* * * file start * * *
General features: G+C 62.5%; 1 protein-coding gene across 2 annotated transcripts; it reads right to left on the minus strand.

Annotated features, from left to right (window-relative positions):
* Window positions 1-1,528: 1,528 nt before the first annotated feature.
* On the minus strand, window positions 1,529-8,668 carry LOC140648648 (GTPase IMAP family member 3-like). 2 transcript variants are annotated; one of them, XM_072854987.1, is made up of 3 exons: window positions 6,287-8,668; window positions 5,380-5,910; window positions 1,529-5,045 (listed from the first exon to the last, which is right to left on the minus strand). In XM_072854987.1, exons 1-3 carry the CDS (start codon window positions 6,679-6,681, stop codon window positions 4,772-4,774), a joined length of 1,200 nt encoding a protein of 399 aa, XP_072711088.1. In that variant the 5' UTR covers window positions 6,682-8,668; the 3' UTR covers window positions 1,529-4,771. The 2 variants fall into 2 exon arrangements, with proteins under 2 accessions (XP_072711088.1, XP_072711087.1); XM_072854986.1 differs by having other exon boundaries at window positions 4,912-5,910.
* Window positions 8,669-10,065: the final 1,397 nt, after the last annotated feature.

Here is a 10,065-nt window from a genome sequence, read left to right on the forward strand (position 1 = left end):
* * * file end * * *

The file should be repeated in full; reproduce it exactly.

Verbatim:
General features: G+C 62.5%; 1 protein-coding gene across 2 annotated transcripts; it reads right to left on the minus strand.

Annotated features, from left to right (window-relative positions):
* Window positions 1-1,528: 1,528 nt before the first annotated feature.
* On the minus strand, window positions 1,529-8,668 carry LOC140648648 (GTPase IMAP family member 3-like). 2 transcript variants are annotated; one of them, XM_072854987.1, is made up of 3 exons: window positions 6,287-8,668; window positions 5,380-5,910; window positions 1,529-5,045 (listed from the first exon to the last, which is right to left on the minus strand). In XM_072854987.1, exons 1-3 carry the CDS (start codon window positions 6,679-6,681, stop codon window positions 4,772-4,774), a joined length of 1,200 nt encoding a protein of 399 aa, XP_072711088.1. In that variant the 5' UTR covers window positions 6,682-8,668; the 3' UTR covers window positions 1,529-4,771. The 2 variants fall into 2 exon arrangements, with proteins under 2 accessions (XP_072711088.1, XP_072711087.1); XM_072854986.1 differs by having other exon boundaries at window positions 4,912-5,910.
* Window positions 8,669-10,065: the final 1,397 nt, after the last annotated feature.

Here is a 10,065-nt window from a genome sequence, read left to right on the forward strand (position 1 = left end):